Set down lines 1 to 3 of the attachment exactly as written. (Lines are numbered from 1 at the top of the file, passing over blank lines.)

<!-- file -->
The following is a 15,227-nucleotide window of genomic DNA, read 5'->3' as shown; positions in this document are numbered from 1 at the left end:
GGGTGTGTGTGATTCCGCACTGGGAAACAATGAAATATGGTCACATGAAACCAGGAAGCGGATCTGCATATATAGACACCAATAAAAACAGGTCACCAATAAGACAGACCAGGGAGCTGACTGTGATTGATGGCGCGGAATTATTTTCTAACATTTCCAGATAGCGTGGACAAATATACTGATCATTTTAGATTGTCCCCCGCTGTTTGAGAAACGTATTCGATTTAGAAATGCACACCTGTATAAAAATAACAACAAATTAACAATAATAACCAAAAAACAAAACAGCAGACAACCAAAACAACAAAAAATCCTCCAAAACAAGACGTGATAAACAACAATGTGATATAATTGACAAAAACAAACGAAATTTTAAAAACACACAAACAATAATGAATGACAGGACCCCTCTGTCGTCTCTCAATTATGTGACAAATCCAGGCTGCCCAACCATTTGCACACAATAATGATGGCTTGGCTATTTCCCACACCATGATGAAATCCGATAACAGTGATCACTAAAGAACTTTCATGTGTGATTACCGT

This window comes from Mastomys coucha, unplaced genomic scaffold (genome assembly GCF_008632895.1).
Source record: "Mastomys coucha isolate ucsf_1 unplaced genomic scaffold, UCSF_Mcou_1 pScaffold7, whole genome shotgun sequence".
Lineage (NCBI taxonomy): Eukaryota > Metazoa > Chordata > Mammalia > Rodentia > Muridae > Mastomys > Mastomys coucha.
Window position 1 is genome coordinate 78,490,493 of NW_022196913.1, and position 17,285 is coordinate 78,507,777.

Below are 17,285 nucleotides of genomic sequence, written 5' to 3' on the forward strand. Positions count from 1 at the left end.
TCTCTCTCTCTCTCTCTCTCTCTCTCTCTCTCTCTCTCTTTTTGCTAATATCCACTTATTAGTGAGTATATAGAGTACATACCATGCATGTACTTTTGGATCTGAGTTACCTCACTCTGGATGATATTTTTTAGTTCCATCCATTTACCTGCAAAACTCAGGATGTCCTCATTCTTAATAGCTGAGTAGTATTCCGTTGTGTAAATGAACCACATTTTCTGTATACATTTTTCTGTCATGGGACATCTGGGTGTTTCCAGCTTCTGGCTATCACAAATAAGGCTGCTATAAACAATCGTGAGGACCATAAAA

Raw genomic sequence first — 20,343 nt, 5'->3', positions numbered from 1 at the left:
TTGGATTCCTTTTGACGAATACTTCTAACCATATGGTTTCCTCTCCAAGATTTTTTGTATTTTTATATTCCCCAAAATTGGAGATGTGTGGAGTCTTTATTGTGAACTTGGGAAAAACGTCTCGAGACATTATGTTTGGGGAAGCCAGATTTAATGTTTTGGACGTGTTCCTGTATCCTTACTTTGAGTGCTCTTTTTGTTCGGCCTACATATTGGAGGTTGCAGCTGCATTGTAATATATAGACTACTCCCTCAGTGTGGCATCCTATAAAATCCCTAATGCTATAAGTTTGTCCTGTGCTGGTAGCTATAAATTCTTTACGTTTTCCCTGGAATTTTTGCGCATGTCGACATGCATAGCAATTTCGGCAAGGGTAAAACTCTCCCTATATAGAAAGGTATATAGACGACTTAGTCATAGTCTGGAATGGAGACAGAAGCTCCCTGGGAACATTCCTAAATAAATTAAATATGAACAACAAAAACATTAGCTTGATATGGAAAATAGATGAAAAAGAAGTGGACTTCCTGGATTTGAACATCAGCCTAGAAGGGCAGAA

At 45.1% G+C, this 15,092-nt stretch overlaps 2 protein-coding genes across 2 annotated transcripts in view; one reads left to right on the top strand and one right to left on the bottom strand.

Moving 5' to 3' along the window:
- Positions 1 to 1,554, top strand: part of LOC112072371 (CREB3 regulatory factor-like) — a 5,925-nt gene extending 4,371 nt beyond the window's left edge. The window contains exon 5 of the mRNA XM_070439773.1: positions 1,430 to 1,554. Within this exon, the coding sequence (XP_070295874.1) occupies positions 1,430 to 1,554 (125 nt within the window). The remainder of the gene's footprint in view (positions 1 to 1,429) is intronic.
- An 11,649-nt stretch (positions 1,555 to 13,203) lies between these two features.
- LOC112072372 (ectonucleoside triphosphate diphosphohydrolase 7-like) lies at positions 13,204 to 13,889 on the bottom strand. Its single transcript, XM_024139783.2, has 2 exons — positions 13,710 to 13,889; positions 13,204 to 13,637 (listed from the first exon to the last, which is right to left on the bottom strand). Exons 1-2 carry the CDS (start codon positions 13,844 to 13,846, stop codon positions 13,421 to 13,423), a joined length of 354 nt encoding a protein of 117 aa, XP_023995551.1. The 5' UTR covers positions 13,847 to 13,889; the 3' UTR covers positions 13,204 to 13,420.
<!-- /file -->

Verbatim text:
The following is a 15,227-nucleotide window of genomic DNA, read 5'->3' as shown; positions in this document are numbered from 1 at the left end:
GGGTGTGTGTGATTCCGCACTGGGAAACAATGAAATATGGTCACATGAAACCAGGAAGCGGATCTGCATATATAGACACCAATAAAAACAGGTCACCAATAAGACAGACCAGGGAGCTGACTGTGATTGATGGCGCGGAATTATTTTCTAACATTTCCAGATAGCGTGGACAAATATACTGATCATTTTAGATTGTCCCCCGCTGTTTGAGAAACGTATTCGATTTAGAAATGCACACCTGTATAAAAATAACAACAAATTAACAATAATAACCAAAAAACAAAACAGCAGACAACCAAAACAACAAAAAATCCTCCAAAACAAGACGTGATAAACAACAATGTGATATAATTGACAAAAACAAACGAAATTTTAAAAACACACAAACAATAATGAATGACAGGACCCCTCTGTCGTCTCTCAATTATGTGACAAATCCAGGCTGCCCAACCATTTGCACACAATAATGATGGCTTGGCTATTTCCCACACCATGATGAAATCCGATAACAGTGATCACTAAAGAACTTTCATGTGTGATTACCGT

This window comes from Mastomys coucha, unplaced genomic scaffold (genome assembly GCF_008632895.1).